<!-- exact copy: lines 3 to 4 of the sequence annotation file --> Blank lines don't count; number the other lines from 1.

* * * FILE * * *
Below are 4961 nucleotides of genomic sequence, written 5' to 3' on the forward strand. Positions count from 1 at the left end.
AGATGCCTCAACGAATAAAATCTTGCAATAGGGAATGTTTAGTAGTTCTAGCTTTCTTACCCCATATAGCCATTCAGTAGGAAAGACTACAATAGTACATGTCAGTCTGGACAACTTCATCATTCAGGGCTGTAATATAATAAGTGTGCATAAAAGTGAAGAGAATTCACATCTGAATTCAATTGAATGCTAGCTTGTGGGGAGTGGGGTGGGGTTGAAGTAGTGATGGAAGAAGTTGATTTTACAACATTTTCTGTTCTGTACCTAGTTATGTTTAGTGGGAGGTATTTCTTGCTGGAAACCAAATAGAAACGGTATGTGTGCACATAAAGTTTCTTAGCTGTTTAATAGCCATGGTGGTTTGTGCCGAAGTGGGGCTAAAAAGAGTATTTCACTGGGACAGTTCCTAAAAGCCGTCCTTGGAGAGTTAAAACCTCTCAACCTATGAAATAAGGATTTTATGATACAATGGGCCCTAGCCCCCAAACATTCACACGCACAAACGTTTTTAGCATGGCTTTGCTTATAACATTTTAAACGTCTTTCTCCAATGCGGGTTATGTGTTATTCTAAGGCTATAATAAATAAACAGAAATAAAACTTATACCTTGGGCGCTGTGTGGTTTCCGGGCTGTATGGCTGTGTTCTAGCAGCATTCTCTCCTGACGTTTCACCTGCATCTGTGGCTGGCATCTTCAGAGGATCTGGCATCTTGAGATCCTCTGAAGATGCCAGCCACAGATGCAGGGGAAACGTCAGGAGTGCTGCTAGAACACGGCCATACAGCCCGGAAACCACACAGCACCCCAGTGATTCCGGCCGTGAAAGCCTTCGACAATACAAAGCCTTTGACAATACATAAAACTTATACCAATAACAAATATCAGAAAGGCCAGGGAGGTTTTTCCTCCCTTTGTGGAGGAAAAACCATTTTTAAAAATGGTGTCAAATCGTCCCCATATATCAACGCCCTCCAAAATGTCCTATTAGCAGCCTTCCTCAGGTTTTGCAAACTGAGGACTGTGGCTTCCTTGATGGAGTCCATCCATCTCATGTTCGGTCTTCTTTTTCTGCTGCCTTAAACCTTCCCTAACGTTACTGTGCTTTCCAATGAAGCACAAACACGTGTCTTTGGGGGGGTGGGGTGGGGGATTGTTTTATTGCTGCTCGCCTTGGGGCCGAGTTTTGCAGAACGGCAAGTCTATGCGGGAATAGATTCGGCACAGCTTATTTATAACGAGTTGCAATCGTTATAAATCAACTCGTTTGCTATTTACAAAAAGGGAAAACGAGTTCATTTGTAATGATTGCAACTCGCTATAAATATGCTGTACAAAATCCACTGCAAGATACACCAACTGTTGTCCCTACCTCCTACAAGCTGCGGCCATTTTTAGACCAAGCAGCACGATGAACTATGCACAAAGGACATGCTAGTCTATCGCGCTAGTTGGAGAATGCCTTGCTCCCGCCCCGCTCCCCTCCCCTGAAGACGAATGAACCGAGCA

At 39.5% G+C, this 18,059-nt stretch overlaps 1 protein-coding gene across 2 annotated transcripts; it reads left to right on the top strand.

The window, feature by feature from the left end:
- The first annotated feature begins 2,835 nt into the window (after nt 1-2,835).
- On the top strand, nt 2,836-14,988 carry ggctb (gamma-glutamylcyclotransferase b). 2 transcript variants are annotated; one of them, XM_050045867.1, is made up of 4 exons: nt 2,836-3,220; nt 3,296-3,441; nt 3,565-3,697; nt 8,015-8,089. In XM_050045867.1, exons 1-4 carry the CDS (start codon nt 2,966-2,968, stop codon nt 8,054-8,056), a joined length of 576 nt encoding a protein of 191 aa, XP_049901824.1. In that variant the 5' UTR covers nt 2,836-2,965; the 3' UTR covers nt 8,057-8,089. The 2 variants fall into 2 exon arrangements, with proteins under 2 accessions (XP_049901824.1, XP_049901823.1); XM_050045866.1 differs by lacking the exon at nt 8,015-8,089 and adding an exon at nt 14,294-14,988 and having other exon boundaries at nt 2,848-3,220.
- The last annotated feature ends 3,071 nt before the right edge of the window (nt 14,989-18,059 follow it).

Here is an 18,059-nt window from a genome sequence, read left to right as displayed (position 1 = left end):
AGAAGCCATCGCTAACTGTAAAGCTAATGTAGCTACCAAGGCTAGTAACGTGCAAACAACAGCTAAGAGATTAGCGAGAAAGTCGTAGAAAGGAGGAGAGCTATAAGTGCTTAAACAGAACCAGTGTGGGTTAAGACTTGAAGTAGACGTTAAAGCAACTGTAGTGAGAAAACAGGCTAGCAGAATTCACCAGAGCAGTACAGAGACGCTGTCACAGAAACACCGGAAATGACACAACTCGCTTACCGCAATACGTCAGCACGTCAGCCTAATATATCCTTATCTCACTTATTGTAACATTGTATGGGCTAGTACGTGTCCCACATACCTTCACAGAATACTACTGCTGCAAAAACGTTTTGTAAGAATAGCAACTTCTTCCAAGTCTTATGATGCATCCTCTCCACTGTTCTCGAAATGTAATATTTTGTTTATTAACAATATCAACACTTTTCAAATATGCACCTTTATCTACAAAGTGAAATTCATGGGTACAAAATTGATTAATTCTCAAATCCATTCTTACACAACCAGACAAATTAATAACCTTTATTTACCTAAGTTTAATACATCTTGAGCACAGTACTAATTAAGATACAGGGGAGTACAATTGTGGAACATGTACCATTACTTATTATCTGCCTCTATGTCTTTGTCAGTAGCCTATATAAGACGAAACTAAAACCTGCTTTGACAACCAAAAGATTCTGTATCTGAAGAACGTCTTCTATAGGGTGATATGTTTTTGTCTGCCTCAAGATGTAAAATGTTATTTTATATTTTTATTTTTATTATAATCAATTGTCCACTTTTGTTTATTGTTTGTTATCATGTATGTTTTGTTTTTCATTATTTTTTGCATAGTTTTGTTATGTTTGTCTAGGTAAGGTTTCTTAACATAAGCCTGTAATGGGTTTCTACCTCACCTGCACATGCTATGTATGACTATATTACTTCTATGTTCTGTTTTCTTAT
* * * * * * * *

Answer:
At 39.5% G+C, this 18,059-nt stretch overlaps 1 protein-coding gene across 2 annotated transcripts; it reads left to right on the top strand.

The window, feature by feature from the left end: